It was at the handful of panels designed for these topics that I learned the most.
On OR’s fourth day, I sat on the floor of a packed “activation area” looking up to five indigenous people on a platform. Each spoke of their experiences within the outdoor industry.
Jolie Varela, founder of Indigenous Women Hike, addressed the role of indigenous folks within the industry. “I’m here to insert myself in the outdoor industry because the industry has profited from the oppression of indigenous people,” she said at one point. “The outdoor industry is making billions of dollars off of land that was stolen from my people.”
During the Q-and-A session, a woman in the audience took the microphone. “How do you feel when people, non-indigenous people, use the term ‘tribe?’” — as is common, particularly among white outdoorists.
Len Necefer, creator of NativesOutdoors, bowed his head on stage. There was a pause, as though the predominantly white audience was realizing for the first time that many of their everyday actions may be offensive to others or culturally appropriative.
“It makes me want to barf,” Len finally says, looking up. “It’s important to realize language matters. … Now that you’ve heard this, it’s your responsibility.”
Jaylyn Gough, founder of Native Womens Wilderness, then took the microphone. It’s not long before her tears convey the complex network of issues emblematized in the whitewashed outdoor industry. She explained it’s hard enough as an indigenous woman to find a place in the world, a literal tribe, and to have white people take that terminology for themselves, like they’ve done with countless other native elements… well, it hurts.
Later that day, Jaylyn sat on another panel in a different “activation area.” Each person on stage presented a tool they hope will help shape the outdoor industry’s future. Jaylyn spoke of a torch. “I feel like [I’m doing] a lot of work in the Outdoor Retailer world, and sometimes it’s a really dark path,” she says. In talking about the outdoor industry’s issues, she says, “The torch brings light upon these situations.”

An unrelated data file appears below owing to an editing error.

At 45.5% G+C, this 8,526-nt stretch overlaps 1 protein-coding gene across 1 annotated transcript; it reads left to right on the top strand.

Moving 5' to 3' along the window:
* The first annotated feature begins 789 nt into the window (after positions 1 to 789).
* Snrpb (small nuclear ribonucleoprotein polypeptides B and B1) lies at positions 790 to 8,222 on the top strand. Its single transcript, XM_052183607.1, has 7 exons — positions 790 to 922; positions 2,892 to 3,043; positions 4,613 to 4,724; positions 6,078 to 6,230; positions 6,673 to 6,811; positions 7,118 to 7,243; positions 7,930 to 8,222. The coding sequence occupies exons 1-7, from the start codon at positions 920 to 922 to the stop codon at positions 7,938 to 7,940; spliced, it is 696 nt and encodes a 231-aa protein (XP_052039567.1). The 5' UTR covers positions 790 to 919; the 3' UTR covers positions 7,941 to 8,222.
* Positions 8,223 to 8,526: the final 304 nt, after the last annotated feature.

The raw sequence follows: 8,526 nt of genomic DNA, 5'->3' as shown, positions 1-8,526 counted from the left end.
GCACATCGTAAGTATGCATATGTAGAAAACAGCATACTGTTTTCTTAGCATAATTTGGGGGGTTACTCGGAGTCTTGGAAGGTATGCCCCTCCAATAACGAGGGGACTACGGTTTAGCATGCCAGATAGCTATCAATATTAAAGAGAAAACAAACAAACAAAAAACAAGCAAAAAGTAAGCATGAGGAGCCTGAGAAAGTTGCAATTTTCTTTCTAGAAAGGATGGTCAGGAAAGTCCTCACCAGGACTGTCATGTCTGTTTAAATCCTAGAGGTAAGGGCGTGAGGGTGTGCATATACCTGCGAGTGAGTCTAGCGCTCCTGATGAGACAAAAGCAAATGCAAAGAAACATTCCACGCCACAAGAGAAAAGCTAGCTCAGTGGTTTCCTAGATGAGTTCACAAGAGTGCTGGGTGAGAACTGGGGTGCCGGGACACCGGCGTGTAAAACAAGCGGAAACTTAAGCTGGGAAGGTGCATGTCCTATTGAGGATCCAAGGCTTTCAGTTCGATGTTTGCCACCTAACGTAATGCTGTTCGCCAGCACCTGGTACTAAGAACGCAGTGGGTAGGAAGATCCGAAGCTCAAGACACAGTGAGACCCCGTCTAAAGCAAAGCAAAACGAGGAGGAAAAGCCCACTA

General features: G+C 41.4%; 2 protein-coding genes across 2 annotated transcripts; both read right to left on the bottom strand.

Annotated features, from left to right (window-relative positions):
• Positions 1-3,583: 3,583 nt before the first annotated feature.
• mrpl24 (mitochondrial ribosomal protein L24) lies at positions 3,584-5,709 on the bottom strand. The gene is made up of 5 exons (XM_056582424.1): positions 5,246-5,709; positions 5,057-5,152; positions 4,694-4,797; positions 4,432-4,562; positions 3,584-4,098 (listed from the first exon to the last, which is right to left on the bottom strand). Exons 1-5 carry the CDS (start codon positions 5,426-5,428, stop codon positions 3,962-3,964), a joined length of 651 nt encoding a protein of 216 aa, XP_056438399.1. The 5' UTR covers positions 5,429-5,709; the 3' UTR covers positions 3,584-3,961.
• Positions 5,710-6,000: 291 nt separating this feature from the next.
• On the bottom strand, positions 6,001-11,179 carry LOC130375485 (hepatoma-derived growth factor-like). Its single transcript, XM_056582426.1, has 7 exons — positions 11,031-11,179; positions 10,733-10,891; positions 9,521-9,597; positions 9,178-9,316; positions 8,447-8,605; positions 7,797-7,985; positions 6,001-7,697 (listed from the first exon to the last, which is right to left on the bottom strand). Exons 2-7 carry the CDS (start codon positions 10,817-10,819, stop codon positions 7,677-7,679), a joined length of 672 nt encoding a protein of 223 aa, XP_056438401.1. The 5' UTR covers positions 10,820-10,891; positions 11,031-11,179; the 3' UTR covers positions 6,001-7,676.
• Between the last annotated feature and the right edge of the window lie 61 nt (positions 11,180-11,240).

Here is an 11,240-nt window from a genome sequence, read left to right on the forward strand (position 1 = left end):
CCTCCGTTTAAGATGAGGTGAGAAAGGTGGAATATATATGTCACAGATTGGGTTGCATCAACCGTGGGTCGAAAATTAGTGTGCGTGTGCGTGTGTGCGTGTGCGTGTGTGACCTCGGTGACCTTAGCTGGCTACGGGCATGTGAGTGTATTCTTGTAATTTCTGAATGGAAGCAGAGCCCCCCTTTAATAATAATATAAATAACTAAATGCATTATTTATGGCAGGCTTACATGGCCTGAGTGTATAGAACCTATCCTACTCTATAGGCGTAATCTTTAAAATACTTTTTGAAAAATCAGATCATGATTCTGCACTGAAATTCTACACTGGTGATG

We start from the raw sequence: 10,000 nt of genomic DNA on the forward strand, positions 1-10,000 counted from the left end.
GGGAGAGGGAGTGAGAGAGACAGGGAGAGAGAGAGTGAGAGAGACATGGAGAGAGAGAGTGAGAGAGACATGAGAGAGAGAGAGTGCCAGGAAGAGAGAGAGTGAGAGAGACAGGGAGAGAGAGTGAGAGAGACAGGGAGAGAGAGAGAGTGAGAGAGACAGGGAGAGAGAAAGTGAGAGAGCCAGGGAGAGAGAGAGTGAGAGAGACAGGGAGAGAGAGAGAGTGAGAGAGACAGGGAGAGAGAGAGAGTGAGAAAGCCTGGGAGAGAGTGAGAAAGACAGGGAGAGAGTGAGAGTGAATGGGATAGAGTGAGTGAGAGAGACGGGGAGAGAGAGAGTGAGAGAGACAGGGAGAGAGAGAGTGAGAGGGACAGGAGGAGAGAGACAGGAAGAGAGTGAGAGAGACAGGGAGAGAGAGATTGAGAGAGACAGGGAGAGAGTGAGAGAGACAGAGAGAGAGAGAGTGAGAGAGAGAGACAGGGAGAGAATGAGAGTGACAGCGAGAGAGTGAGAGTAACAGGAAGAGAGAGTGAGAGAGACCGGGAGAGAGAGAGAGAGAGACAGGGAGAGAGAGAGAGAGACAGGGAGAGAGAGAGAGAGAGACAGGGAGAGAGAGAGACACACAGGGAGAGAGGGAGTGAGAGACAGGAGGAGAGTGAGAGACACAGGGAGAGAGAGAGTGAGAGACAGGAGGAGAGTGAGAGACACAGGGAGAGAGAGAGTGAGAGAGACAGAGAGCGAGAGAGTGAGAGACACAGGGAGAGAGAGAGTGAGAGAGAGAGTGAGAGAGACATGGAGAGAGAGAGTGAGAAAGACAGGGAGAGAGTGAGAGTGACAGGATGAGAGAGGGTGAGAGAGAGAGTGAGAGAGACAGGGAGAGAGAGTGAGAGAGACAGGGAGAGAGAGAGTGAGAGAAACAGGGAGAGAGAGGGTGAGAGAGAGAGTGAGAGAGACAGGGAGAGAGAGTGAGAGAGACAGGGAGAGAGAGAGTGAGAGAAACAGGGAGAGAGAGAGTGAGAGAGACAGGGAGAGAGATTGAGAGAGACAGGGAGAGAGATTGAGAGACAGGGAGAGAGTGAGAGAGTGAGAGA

This was the first time a panel of all-indigenous folk held a stage at OR in its 37-year history.
Jenn Gurecki, the panel’s moderator and CEO of the female ski company Coalition Snow, says, as if to summarize lessons learned over the trade show’s course, “You can’t be what you can’t see.”
In laying the foundation for the outdoor industry’s new chapter, OR has created space for the new members in its traditionally white community. Collaboration — the industry veterans and its new voices, Democrats and Republicans, winter and summer sports — is evident, but as I walked away from the Convention Center for the last time, I wondered how the chapter will conclude: how can the energy of thousands of people and billions of dollars best be put to use? Could the more contentious topics make a leap into OR’s casual dialogue?
But for now at least, as Jenn says with a promising tone, “Collaboration is the new competition. A rising tide lifts all boats in the industry.”